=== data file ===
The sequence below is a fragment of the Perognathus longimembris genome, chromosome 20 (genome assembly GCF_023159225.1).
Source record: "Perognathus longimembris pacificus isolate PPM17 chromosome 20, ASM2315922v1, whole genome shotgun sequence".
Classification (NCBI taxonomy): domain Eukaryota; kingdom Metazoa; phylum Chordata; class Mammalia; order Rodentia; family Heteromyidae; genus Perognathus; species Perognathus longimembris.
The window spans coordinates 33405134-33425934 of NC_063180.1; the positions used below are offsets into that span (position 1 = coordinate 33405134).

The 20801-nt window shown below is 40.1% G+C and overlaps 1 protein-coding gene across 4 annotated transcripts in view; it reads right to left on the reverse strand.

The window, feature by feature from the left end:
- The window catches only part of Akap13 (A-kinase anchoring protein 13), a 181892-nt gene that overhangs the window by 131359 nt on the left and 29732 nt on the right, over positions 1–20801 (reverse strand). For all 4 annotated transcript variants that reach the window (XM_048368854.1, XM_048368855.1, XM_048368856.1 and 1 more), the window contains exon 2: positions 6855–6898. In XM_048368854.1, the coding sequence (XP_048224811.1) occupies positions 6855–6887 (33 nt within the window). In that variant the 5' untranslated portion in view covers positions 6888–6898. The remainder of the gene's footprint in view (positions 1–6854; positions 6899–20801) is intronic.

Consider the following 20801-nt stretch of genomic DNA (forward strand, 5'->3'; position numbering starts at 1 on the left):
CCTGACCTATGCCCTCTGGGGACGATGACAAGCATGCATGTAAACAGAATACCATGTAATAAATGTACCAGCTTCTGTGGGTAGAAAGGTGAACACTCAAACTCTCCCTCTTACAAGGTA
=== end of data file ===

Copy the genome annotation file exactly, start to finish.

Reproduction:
The sequence below is a fragment of the Perognathus longimembris genome, chromosome 20 (genome assembly GCF_023159225.1).
Source record: "Perognathus longimembris pacificus isolate PPM17 chromosome 20, ASM2315922v1, whole genome shotgun sequence".
Classification (NCBI taxonomy): domain Eukaryota; kingdom Metazoa; phylum Chordata; class Mammalia; order Rodentia; family Heteromyidae; genus Perognathus; species Perognathus longimembris.
The window spans coordinates 33405134-33425934 of NC_063180.1; the positions used below are offsets into that span (position 1 = coordinate 33405134).

The 20801-nt window shown below is 40.1% G+C and overlaps 1 protein-coding gene across 4 annotated transcripts in view; it reads right to left on the reverse strand.

The window, feature by feature from the left end:
- The window catches only part of Akap13 (A-kinase anchoring protein 13), a 181892-nt gene that overhangs the window by 131359 nt on the left and 29732 nt on the right, over positions 1–20801 (reverse strand). For all 4 annotated transcript variants that reach the window (XM_048368854.1, XM_048368855.1, XM_048368856.1 and 1 more), the window contains exon 2: positions 6855–6898. In XM_048368854.1, the coding sequence (XP_048224811.1) occupies positions 6855–6887 (33 nt within the window). In that variant the 5' untranslated portion in view covers positions 6888–6898. The remainder of the gene's footprint in view (positions 1–6854; positions 6899–20801) is intronic.

Consider the following 20801-nt stretch of genomic DNA (forward strand, 5'->3'; position numbering starts at 1 on the left):
CCTGACCTATGCCCTCTGGGGACGATGACAAGCATGCATGTAAACAGAATACCATGTAATAAATGTACCAGCTTCTGTGGGTAGAAAGGTGAACACTCAAACTCTCCCTCTTACAAGGTA